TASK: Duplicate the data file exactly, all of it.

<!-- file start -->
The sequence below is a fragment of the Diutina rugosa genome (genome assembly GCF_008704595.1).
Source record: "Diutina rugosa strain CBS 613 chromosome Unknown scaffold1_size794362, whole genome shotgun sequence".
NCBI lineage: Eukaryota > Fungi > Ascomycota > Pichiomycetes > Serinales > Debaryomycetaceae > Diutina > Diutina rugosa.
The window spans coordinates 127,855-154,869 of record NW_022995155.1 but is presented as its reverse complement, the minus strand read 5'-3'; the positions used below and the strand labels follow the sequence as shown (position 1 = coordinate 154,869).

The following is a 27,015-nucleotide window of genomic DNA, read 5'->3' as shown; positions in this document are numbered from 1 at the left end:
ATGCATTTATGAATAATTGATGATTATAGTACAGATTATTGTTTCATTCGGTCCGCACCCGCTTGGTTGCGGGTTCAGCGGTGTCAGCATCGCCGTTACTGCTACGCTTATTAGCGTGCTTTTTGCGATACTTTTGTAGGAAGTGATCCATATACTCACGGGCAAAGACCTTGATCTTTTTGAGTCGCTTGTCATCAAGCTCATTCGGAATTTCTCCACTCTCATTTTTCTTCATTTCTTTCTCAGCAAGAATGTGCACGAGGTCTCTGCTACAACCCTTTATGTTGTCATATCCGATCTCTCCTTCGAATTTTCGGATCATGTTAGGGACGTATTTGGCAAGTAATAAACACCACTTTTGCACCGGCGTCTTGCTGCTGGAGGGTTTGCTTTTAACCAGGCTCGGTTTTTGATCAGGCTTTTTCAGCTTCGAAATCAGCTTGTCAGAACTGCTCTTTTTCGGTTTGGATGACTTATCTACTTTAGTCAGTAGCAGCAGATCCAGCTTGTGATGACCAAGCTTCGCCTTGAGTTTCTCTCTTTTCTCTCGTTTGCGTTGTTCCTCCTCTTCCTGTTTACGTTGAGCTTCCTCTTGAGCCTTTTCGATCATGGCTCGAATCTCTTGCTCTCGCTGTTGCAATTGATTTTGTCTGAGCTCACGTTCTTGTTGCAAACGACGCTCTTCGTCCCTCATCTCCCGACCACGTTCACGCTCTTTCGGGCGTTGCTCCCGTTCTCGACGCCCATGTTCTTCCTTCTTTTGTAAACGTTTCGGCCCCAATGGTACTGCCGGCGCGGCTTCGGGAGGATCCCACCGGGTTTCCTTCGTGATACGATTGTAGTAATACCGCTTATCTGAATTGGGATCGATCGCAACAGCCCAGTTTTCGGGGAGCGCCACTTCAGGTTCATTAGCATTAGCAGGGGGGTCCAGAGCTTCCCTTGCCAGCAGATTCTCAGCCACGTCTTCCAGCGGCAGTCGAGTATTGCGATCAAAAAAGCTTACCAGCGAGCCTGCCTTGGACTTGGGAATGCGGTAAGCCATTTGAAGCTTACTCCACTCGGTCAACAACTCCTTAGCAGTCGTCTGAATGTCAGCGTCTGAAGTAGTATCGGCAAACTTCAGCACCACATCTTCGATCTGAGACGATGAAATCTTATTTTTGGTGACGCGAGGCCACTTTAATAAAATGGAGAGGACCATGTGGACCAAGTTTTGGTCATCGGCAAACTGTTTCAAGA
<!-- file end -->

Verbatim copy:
The sequence below is a fragment of the Diutina rugosa genome (genome assembly GCF_008704595.1).
Source record: "Diutina rugosa strain CBS 613 chromosome Unknown scaffold1_size794362, whole genome shotgun sequence".
NCBI lineage: Eukaryota > Fungi > Ascomycota > Pichiomycetes > Serinales > Debaryomycetaceae > Diutina > Diutina rugosa.
The window spans coordinates 127,855-154,869 of record NW_022995155.1 but is presented as its reverse complement, the minus strand read 5'-3'; the positions used below and the strand labels follow the sequence as shown (position 1 = coordinate 154,869).

The following is a 27,015-nucleotide window of genomic DNA, read 5'->3' as shown; positions in this document are numbered from 1 at the left end:
ATGCATTTATGAATAATTGATGATTATAGTACAGATTATTGTTTCATTCGGTCCGCACCCGCTTGGTTGCGGGTTCAGCGGTGTCAGCATCGCCGTTACTGCTACGCTTATTAGCGTGCTTTTTGCGATACTTTTGTAGGAAGTGATCCATATACTCACGGGCAAAGACCTTGATCTTTTTGAGTCGCTTGTCATCAAGCTCATTCGGAATTTCTCCACTCTCATTTTTCTTCATTTCTTTCTCAGCAAGAATGTGCACGAGGTCTCTGCTACAACCCTTTATGTTGTCATATCCGATCTCTCCTTCGAATTTTCGGATCATGTTAGGGACGTATTTGGCAAGTAATAAACACCACTTTTGCACCGGCGTCTTGCTGCTGGAGGGTTTGCTTTTAACCAGGCTCGGTTTTTGATCAGGCTTTTTCAGCTTCGAAATCAGCTTGTCAGAACTGCTCTTTTTCGGTTTGGATGACTTATCTACTTTAGTCAGTAGCAGCAGATCCAGCTTGTGATGACCAAGCTTCGCCTTGAGTTTCTCTCTTTTCTCTCGTTTGCGTTGTTCCTCCTCTTCCTGTTTACGTTGAGCTTCCTCTTGAGCCTTTTCGATCATGGCTCGAATCTCTTGCTCTCGCTGTTGCAATTGATTTTGTCTGAGCTCACGTTCTTGTTGCAAACGACGCTCTTCGTCCCTCATCTCCCGACCACGTTCACGCTCTTTCGGGCGTTGCTCCCGTTCTCGACGCCCATGTTCTTCCTTCTTTTGTAAACGTTTCGGCCCCAATGGTACTGCCGGCGCGGCTTCGGGAGGATCCCACCGGGTTTCCTTCGTGATACGATTGTAGTAATACCGCTTATCTGAATTGGGATCGATCGCAACAGCCCAGTTTTCGGGGAGCGCCACTTCAGGTTCATTAGCATTAGCAGGGGGGTCCAGAGCTTCCCTTGCCAGCAGATTCTCAGCCACGTCTTCCAGCGGCAGTCGAGTATTGCGATCAAAAAAGCTTACCAGCGAGCCTGCCTTGGACTTGGGAATGCGGTAAGCCATTTGAAGCTTACTCCACTCGGTCAACAACTCCTTAGCAGTCGTCTGAATGTCAGCGTCTGAAGTAGTATCGGCAAACTTCAGCACCACATCTTCGATCTGAGACGATGAAATCTTATTTTTGGTGACGCGAGGCCACTTTAATAAAATGGAGAGGACCATGTGGACCAAGTTTTGGTCATCGGCAAACTGTTTCAAGA